Listen to 'This Is Why'
As a child in the '80s and a teenager in the '90s, I suppose it was inevitable that extreme sports would become a major part of my life. Skateboarding, snowboarding, and gymnastics-I loved them all. And, as most athletes find out sooner or later, I learned that when you go hard, sometimes you get hurt. By the time I graduated from high school I was more than casually acquainted with local physical therapists (PTs). Surgeries to repair a Bankart lesion and a tibial plateau avulsion fracture had my parents running circles to drop me off at all of my rehab appointments.
Life is all about movement. Those early injuries taught me how horrible it feels to be unable to move your body as you desire. Helping others overcome injury and get back to optimal movement was destined to define my career path.
Once I became a PT, I made my way to Oregon-aka the adventure sports mecca. With mountains to climb, waves to surf, and temperate weather to keep you outdoors all year long, it's the place to be if you live to move.
Drilling deep on any specialty wasn't atop my to-do list at first. There simply was too much fun to be had. I bounced among practice settings in those early years, getting a feel for our profession's many facets.
Although I wasn't concerned with climbing any ladders-corporate, managerial, or otherwise-my eyes always were open to the environment around me. How could I best help people achieve optimal physical function?
In 2009, I made the leap to entrepreneurship and cofounded Beyond the Clinic, an outpatient physical therapy house calls service. My partners-Aaron Saari, PT, and Bryan Pasternak, PT-and I had worked together at a hospital-based clinic and had identified a gap in care that needed to be filled. Senior citizens, in particular, seemed to have a hard time making it to their outpatient appointments.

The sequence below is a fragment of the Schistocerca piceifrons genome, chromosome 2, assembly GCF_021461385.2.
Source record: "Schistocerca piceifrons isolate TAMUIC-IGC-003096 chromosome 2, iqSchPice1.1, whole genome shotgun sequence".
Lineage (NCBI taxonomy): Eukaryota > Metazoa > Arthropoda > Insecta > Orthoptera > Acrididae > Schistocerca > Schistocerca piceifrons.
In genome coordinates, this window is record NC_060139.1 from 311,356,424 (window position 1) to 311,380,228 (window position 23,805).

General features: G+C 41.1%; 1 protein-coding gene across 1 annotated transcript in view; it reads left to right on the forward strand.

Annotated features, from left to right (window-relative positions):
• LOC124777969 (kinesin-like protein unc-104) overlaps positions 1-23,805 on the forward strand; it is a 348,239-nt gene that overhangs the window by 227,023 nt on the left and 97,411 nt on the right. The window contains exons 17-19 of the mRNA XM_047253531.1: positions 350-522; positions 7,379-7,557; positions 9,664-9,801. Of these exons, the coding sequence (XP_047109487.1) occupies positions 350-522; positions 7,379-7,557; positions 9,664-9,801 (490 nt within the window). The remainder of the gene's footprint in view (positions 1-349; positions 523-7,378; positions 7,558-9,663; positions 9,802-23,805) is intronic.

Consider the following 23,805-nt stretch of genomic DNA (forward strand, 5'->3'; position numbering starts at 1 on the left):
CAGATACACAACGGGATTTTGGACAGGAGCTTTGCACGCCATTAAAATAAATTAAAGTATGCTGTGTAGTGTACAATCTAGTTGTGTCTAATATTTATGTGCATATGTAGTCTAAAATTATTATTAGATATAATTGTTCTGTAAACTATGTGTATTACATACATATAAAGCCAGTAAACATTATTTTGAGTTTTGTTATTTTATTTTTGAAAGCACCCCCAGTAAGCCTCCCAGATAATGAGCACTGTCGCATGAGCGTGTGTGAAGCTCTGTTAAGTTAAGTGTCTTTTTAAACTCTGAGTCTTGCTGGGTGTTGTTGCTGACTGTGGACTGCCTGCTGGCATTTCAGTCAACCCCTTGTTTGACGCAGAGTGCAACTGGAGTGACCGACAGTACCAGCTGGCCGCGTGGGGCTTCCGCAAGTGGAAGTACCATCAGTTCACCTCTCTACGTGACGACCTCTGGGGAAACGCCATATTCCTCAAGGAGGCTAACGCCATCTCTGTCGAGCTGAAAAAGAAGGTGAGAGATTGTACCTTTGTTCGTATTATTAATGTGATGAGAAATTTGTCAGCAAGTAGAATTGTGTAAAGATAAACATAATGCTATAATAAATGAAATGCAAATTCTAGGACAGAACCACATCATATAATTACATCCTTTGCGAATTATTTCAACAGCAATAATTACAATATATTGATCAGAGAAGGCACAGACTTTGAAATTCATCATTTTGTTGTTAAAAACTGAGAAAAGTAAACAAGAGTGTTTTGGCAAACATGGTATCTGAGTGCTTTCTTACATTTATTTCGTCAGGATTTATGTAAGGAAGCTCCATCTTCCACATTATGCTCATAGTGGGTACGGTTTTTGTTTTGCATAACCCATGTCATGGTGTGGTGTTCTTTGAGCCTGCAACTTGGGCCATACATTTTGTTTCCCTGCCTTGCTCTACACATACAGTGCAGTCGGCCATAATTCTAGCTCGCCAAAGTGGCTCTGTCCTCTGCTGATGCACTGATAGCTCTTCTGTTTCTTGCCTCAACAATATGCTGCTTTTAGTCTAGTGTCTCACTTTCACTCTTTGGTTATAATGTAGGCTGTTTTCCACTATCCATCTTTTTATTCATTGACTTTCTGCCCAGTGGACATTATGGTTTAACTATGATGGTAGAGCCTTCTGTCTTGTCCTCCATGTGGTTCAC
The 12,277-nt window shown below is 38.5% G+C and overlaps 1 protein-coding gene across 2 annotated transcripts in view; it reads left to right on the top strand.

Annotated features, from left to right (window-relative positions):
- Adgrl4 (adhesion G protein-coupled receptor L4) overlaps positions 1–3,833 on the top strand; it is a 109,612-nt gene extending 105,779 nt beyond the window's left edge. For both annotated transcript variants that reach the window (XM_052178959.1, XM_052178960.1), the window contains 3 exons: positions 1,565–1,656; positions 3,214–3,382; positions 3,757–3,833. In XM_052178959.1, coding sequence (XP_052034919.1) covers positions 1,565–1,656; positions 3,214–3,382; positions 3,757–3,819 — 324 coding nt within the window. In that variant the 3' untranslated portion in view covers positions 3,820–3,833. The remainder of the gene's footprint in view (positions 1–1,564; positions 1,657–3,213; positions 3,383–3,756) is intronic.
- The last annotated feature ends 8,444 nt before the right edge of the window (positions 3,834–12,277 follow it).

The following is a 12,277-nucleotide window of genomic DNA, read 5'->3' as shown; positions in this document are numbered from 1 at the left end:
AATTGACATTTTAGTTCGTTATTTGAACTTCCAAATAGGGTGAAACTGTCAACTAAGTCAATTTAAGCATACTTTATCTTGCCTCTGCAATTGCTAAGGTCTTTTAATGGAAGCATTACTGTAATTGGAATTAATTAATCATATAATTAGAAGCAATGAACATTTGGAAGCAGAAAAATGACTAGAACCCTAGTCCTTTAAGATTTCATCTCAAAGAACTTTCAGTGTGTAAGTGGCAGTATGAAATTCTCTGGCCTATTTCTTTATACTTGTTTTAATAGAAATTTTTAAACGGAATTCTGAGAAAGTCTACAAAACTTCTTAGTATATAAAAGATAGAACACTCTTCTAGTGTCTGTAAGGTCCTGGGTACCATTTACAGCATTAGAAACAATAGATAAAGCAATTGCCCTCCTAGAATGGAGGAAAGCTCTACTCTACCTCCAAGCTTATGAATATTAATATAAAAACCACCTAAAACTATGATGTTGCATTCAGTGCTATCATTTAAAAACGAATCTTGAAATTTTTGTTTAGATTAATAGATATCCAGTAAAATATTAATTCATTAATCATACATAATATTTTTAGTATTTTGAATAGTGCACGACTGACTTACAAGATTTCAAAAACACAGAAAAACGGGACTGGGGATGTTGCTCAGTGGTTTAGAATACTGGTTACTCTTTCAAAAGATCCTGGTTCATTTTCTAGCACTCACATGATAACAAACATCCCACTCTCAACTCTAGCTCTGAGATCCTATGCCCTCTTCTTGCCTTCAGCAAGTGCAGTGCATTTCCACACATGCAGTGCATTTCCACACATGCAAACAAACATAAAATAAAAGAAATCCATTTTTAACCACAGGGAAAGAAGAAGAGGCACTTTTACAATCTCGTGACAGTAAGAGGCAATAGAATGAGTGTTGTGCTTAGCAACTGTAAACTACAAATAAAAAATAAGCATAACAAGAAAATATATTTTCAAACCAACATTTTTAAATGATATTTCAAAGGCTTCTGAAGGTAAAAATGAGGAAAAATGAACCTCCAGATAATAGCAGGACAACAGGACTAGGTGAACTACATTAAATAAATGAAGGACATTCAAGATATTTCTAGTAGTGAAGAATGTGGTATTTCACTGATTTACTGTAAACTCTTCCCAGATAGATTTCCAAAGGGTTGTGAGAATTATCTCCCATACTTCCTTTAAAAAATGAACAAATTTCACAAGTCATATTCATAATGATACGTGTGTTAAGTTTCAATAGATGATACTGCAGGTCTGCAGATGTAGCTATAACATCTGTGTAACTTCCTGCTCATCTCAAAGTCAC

One client's quality of life improved so profoundly that I often reflect on his story. He was in his late 70s and was living alone in a community for older adults. He'd experienced a series of falls over the previous few months. His neighbors, fearing for his safety, had advised him to stop taking his daily constitutional, lest he sustain a hip fracture or other injury while outdoors.
When he and I got together for the first time he was despondent. He loved, and dearly missed, his daily walks through the local green space. The fresh air, sounds of nature, and simple pleasure of navigating the park were essential to his health and happiness.
I worked with him on basic leg strengthening and balance training, advised him to use Nordic poles when outside the house, and showed him how to do so properly and optimally. His enthusiasm did the rest of the job, and he was back to his daily routine within a matter of weeks.
The smile returned to his face. He began telling everyone in the neighborhood about the amazing turnaround he had experienced thanks to physical therapy. At a community meeting, someone who was there told me, he stood up, and with tears of gratitude and pride streaming down his face, told an audience of his peers that each and every one of them should consider adopting an exercise and balance routine.
To this day, whenever he and I cross paths he takes my hand in a 2-palmed embrace and thanks me for helping him return to an activity he loves.
The satisfaction and joy that our patients and clients derive from achieving their mobility and fitness goals are priceless to me. Each day I'm reminded of what PTs contribute to society. By helping people move better, we increase the net amount of happiness in the world.
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